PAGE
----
Default funds offered by defined contribution (DC) pension schemes have a much higher economic exposure to emerging markets despite the "illusion" of high domestic
exposure, researchers of UK funds worth around £20 billion (€25.6 billion) have found.
Default DC schemes have a 41% equity exposure to UK companies – yet their economic exposure to the UK economy is 13.6% versus about 22.9% for emerging markets.
The reason is the pattern of foreign revenues for UK companies, the Society of Pension Professionals (SPP) and Old Mutual Asset Management (OMAM) say in a report called The Allocation Illusion.
Duncan Buchanan, president of the SPP says that this reflects well on the UK stock market as it shows how truly global it is. For instance, UK-listed pharmaceutical company Astrazeneca only has 6.6% UK exposure compared to 93.4% international exposure.
When asked if the findings could be used for fixed income assets as opposed to just equities, Steve Kowal, executive director at MSCI, which partnered in the research, says the data would be the same as the revenues still come from the regions highlighted.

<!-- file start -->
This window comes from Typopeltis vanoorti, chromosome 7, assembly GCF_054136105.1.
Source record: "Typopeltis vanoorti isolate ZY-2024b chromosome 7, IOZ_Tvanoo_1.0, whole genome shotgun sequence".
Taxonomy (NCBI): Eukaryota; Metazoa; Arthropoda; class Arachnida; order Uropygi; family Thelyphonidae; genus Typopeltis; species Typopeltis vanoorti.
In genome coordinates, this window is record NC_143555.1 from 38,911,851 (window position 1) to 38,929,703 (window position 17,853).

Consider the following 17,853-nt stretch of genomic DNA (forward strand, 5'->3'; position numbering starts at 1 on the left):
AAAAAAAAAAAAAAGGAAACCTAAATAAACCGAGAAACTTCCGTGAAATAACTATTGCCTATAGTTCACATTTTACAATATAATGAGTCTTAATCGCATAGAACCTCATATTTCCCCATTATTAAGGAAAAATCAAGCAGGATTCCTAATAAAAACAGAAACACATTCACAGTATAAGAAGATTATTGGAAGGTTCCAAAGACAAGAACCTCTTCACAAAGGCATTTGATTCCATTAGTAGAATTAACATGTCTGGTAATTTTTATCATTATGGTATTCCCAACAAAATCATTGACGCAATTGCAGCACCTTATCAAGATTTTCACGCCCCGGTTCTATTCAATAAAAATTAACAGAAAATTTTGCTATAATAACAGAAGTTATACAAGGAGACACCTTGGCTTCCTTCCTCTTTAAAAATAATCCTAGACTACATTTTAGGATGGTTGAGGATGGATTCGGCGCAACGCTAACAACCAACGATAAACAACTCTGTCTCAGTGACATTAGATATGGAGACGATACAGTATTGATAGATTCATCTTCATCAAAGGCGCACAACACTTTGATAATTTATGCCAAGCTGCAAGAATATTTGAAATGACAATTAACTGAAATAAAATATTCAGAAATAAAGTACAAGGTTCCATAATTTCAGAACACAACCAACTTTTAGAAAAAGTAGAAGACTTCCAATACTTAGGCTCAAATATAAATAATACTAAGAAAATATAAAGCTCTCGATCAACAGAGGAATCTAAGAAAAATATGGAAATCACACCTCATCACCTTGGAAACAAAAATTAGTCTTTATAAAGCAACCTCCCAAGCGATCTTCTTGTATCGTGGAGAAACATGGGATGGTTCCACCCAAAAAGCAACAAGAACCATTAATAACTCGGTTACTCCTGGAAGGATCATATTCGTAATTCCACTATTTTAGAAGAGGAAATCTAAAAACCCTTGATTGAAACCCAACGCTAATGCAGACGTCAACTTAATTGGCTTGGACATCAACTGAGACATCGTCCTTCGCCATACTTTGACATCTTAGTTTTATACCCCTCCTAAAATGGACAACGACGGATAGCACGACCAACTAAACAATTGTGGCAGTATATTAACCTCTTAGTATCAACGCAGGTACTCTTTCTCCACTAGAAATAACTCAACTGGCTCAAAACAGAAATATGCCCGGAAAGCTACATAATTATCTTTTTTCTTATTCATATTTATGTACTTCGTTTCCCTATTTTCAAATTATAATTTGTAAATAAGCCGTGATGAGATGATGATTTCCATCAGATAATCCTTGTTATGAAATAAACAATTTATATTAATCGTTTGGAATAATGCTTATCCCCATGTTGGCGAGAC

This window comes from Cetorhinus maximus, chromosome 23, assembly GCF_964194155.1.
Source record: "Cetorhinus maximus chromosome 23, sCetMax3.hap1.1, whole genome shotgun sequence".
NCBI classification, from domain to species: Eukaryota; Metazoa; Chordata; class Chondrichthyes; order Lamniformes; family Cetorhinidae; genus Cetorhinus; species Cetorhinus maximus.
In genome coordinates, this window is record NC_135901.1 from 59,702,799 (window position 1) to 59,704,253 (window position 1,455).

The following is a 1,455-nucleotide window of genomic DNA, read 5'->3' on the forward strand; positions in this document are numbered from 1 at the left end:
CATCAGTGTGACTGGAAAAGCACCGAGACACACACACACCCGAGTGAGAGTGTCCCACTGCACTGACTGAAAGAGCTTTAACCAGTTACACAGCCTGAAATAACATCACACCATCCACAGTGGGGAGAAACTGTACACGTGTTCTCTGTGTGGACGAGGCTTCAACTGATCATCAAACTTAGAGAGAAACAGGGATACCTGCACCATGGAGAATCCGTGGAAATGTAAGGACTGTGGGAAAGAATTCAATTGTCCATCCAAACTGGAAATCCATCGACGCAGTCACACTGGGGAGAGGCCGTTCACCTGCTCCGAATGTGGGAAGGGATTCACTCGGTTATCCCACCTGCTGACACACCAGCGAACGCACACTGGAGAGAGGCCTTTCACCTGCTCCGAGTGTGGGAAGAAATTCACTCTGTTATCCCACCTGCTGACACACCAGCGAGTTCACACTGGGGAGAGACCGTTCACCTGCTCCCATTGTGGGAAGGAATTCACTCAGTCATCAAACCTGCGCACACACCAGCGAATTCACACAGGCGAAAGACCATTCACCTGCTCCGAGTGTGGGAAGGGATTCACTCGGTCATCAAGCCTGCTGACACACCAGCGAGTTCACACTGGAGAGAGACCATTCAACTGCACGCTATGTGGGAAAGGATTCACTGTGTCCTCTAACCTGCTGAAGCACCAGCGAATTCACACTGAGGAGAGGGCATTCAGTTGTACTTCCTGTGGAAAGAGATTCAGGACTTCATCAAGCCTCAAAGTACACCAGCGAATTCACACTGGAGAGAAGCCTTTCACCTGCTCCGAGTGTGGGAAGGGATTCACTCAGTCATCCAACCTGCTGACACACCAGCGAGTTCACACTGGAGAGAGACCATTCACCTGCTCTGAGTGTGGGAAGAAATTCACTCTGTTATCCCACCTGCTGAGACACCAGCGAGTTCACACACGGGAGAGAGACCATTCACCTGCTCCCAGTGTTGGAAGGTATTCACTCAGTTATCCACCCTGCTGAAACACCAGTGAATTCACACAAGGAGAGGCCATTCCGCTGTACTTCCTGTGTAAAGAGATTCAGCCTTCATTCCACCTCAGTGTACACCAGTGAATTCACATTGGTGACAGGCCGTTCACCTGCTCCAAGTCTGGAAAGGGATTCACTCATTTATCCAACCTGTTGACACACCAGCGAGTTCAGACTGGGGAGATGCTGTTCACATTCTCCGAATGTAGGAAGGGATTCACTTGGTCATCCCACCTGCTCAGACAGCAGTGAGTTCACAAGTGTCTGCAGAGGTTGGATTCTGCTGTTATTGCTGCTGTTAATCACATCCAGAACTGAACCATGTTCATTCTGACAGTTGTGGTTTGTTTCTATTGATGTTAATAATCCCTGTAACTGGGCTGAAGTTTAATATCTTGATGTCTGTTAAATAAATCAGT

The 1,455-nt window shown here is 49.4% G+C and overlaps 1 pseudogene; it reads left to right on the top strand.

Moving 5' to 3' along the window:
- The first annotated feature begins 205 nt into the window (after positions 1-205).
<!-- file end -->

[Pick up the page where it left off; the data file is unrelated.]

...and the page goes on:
Buchanan says investors need to know where their money is exposed to and they have to become more engaged in their investments.
He also says that, from a corporate governance perspective, it is best to get emerging market exposure through UK-listed companies rather than investing directly in emerging market companies.
As defined benefit pension funds have been phased out, the message for DC investors is that they need to bring over the tools from the institutional space and have an understanding of where their money is really exposed.
Oliver Lebleu, head of international business for OMAM, says there is an assumption that UK investors want UK assets.
There is also a traditional view that the UK stock market is defensive, though this may change with the findings.
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